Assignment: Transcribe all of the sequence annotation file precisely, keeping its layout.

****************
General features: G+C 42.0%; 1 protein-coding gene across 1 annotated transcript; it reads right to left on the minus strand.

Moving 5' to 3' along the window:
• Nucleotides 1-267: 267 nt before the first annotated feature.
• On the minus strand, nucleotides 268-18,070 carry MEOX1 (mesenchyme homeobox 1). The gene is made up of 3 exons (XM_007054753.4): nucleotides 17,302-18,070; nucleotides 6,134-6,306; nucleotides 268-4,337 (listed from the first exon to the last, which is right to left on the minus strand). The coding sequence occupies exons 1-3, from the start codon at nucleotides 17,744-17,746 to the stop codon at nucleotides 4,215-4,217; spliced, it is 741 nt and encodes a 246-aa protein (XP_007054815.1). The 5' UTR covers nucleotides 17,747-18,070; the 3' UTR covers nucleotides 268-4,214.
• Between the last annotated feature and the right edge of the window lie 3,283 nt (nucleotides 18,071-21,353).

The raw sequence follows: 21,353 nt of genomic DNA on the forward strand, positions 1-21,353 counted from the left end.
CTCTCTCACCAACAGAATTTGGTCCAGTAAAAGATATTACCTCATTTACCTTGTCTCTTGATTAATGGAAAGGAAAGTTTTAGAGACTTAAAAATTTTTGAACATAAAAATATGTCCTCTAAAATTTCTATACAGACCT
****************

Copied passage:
General features: G+C 42.0%; 1 protein-coding gene across 1 annotated transcript; it reads right to left on the minus strand.

Moving 5' to 3' along the window:
• Nucleotides 1-267: 267 nt before the first annotated feature.
• On the minus strand, nucleotides 268-18,070 carry MEOX1 (mesenchyme homeobox 1). The gene is made up of 3 exons (XM_007054753.4): nucleotides 17,302-18,070; nucleotides 6,134-6,306; nucleotides 268-4,337 (listed from the first exon to the last, which is right to left on the minus strand). The coding sequence occupies exons 1-3, from the start codon at nucleotides 17,744-17,746 to the stop codon at nucleotides 4,215-4,217; spliced, it is 741 nt and encodes a 246-aa protein (XP_007054815.1). The 5' UTR covers nucleotides 17,747-18,070; the 3' UTR covers nucleotides 268-4,214.
• Between the last annotated feature and the right edge of the window lie 3,283 nt (nucleotides 18,071-21,353).

The raw sequence follows: 21,353 nt of genomic DNA on the forward strand, positions 1-21,353 counted from the left end.
CTCTCTCACCAACAGAATTTGGTCCAGTAAAAGATATTACCTCATTTACCTTGTCTCTTGATTAATGGAAAGGAAAGTTTTAGAGACTTAAAAATTTTTGAACATAAAAATATGTCCTCTAAAATTTCTATACAGACCT